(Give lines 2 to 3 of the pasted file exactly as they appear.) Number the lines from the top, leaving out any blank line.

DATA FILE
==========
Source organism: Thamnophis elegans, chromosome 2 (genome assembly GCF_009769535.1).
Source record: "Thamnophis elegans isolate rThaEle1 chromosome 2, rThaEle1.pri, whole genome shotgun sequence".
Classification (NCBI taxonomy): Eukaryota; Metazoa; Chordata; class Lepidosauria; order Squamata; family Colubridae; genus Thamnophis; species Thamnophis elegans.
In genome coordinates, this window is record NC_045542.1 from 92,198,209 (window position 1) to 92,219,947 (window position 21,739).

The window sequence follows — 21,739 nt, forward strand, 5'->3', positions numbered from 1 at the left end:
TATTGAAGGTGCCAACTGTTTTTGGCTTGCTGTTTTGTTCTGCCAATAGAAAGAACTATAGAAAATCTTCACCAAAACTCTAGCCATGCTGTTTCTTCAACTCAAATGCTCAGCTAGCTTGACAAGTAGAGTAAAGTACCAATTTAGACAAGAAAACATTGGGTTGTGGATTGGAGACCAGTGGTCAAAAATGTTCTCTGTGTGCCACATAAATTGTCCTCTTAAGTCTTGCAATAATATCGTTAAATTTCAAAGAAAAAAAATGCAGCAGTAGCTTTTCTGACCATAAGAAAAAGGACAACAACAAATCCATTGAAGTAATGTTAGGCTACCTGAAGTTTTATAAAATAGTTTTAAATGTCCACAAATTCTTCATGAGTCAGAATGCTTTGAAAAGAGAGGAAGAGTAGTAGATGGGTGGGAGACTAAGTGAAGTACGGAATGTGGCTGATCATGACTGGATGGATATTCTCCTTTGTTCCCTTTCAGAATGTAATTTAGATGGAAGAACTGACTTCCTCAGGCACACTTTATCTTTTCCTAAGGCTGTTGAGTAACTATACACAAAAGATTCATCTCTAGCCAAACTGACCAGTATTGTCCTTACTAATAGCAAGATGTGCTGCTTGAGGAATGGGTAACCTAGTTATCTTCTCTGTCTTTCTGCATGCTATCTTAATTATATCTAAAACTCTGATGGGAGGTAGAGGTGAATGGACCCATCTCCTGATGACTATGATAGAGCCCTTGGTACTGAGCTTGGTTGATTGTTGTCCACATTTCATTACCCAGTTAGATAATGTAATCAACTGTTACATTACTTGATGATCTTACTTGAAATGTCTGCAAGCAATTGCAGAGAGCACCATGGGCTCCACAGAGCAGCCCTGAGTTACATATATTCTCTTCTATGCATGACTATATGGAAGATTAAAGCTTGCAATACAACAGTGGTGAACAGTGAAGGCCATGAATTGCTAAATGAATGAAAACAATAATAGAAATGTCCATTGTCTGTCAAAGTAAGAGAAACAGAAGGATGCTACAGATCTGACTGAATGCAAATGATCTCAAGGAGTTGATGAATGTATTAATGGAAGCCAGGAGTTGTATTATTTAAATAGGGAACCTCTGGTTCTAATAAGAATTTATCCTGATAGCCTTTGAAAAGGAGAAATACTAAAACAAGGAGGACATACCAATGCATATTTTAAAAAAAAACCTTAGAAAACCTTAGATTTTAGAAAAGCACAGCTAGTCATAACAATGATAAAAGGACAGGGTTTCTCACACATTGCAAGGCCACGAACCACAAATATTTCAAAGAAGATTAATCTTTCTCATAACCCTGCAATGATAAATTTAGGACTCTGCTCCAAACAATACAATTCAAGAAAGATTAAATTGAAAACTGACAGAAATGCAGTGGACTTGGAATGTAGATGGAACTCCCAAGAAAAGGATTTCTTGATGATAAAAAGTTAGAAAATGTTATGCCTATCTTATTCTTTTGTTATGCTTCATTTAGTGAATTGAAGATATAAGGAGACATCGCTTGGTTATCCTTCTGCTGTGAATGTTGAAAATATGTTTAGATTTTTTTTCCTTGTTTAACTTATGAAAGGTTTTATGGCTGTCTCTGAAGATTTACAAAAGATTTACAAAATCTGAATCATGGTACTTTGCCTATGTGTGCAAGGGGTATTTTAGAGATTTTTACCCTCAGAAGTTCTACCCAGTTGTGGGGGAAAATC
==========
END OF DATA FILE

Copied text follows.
Source record: "Thamnophis elegans isolate rThaEle1 chromosome 2, rThaEle1.pri, whole genome shotgun sequence".
Classification (NCBI taxonomy): Eukaryota; Metazoa; Chordata; class Lepidosauria; order Squamata; family Colubridae; genus Thamnophis; species Thamnophis elegans.